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Title: Changes in food behavior during the first lockdown of COVID-19 pandemic: A multi-country study about changes in eating habits, motivations, and food-related behaviors
Authors: Lamy, Elsa
Viegas, Claudia
Rocha, Ada
Lucas, Maria Raquel
Tavares, Sofia
Capela e Silva, Fernando
Guedes, David
Keywords: COVID-19
Cross-country study
Eating motivations
Food behavior
Issue Date: Jul-2022
Publisher: Elsevier
Citation: Lamy, E., Viegas, C., Rocha, A., Raquel Lucas, M., Tavares, S., Capela e Silva, F., Guedes, D., Laureati, M., Zian, Z., Salles Machado, A., Ellssel, P., Freyer, B., González-Rodrigo, E., Calzadilla, J., Majewski, E., Prazeres, I., Silva, V., Juračak, J., Platilová Vorlí čková, L., Kamutali, A., Regina Tschá, E., Villalobos, K., Želvytė, R., Monkeviciene, I., Elati, J., de Souza Pinto, A.M., Midori Castelo, P., Anzman-Frasca, S., Consortium for Changes in Food Behavior – COVID-19 (2022). Changes in food behavior during the first lockdown of COVID-19 pandemic: a multi-country study about changes in eating habits, motivations, and food-related behaviors. Food Quality and Preference, doi:
Abstract: The COVID-19 pandemic resulted in severe, unprecedented changes affecting the world population. Restrictions in mobility, social distancing measures, and the persistent social alarm, during the first period of pandemic, resulted in dramatic lifestyle changes and affected physical and psychological wellbeing on a global scale. An international research team was constituted to develop a study involving different countries about eating motivations, dietary habits and behaviors related with food intake, acquisition, and preparation. This study presents results of an online survey, carried out during the first lockdown, in 2020, assessing food-related behavior and how people perceived them to change, comparatively to the period preceding the COVID-19 outbreak. A total of 3332 responses, collected from 16 countries, were considered for analysis [72.8% in Europe, 12.8% in Africa, 2.2% in North America (USA) and 12.2% in South America]. Results suggest that the main motivations perceived to drive food intake were familiarity and liking. Two clusters were identified, based on food intake frequency, which were classified as “healthier” and “unhealthier”. The former was constituted by individuals with higher scholarity level, to whom intake was more motivated by health, natural concerns, and weight control, and less by liking, pleasure or affect regulation. The second cluster was constituted by individuals with a higher proportion of male and intake more influenced by affect-related motivations. During this period, a generalized lower concern with the convenience attributes of foods was noted (namely, choice of processed products and fast-food meals), alongside an increase in time and efforts dedicated to home cooking. Understanding the main changes and their underlying motivations in a time of unprecedented crisis is of major importance, as it provides the scientific support that allows one to anticipate the implications for the future of the global food and nutrition system and, consequently, to take the appropriate action.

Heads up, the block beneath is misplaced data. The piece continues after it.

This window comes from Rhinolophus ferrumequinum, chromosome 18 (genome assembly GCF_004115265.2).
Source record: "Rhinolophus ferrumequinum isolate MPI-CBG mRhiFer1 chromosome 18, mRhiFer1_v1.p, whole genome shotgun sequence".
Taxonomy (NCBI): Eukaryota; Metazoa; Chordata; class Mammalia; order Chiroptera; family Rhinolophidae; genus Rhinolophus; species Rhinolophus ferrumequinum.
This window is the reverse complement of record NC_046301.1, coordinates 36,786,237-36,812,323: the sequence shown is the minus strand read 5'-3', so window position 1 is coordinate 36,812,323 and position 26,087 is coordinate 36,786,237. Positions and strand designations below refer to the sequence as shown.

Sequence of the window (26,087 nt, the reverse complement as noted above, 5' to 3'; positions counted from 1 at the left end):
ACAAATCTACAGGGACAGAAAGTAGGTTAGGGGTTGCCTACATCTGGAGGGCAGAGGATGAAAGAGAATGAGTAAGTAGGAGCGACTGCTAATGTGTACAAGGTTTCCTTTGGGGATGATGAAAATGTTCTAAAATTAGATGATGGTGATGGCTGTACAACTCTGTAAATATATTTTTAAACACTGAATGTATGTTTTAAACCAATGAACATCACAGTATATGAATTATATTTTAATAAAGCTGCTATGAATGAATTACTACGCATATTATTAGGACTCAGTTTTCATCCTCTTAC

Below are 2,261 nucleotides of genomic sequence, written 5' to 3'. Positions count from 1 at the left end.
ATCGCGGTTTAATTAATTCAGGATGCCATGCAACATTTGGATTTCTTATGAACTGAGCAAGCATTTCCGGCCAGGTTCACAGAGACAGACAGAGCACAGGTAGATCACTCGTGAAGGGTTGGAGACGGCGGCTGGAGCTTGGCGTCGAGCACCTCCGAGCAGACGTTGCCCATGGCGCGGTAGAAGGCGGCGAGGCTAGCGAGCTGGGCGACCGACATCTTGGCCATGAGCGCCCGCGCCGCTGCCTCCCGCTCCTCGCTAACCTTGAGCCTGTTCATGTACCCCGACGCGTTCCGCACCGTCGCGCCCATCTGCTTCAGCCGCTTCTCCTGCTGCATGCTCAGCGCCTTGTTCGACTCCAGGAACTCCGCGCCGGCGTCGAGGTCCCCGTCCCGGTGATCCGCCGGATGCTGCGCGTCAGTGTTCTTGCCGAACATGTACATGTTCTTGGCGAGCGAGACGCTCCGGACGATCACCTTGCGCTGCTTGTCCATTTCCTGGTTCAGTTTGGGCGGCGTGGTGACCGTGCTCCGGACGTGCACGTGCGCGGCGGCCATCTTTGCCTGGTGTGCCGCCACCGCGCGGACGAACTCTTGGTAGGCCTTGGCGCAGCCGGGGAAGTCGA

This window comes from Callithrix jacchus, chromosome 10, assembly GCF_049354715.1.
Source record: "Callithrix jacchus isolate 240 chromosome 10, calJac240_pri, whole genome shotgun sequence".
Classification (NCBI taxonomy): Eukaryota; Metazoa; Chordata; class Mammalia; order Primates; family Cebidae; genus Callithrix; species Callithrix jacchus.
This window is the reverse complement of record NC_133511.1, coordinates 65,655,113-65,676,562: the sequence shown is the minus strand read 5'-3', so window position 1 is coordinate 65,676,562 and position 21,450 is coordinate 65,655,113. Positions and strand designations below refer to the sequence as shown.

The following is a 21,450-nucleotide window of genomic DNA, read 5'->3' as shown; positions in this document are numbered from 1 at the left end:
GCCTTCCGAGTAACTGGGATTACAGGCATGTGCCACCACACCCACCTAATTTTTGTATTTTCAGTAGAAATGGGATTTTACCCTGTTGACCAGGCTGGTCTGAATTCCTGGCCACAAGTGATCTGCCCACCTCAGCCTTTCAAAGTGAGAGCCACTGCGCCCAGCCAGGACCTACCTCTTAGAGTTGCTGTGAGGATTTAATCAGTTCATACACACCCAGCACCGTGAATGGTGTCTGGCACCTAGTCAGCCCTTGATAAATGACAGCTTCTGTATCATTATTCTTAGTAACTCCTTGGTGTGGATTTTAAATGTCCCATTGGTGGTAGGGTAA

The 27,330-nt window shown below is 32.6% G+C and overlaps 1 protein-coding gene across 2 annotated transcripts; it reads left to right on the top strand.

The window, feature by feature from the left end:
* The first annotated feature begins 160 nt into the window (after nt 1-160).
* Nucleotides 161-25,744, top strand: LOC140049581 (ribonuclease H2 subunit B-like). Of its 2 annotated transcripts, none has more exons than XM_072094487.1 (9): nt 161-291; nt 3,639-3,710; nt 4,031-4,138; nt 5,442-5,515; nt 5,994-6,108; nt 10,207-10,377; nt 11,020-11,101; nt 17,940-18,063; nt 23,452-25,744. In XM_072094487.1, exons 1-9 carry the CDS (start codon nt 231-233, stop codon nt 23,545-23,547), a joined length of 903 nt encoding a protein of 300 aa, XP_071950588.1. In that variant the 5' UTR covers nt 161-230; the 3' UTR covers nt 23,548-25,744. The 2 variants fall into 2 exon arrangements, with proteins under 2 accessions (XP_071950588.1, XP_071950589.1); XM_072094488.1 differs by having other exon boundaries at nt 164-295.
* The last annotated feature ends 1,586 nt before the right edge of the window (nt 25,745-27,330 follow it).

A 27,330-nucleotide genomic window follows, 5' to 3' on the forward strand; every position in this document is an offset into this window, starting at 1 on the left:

Type: article
Appears in Collections:DCMS - Publicações - Artigos em Revistas Internacionais Com Arbitragem Científica

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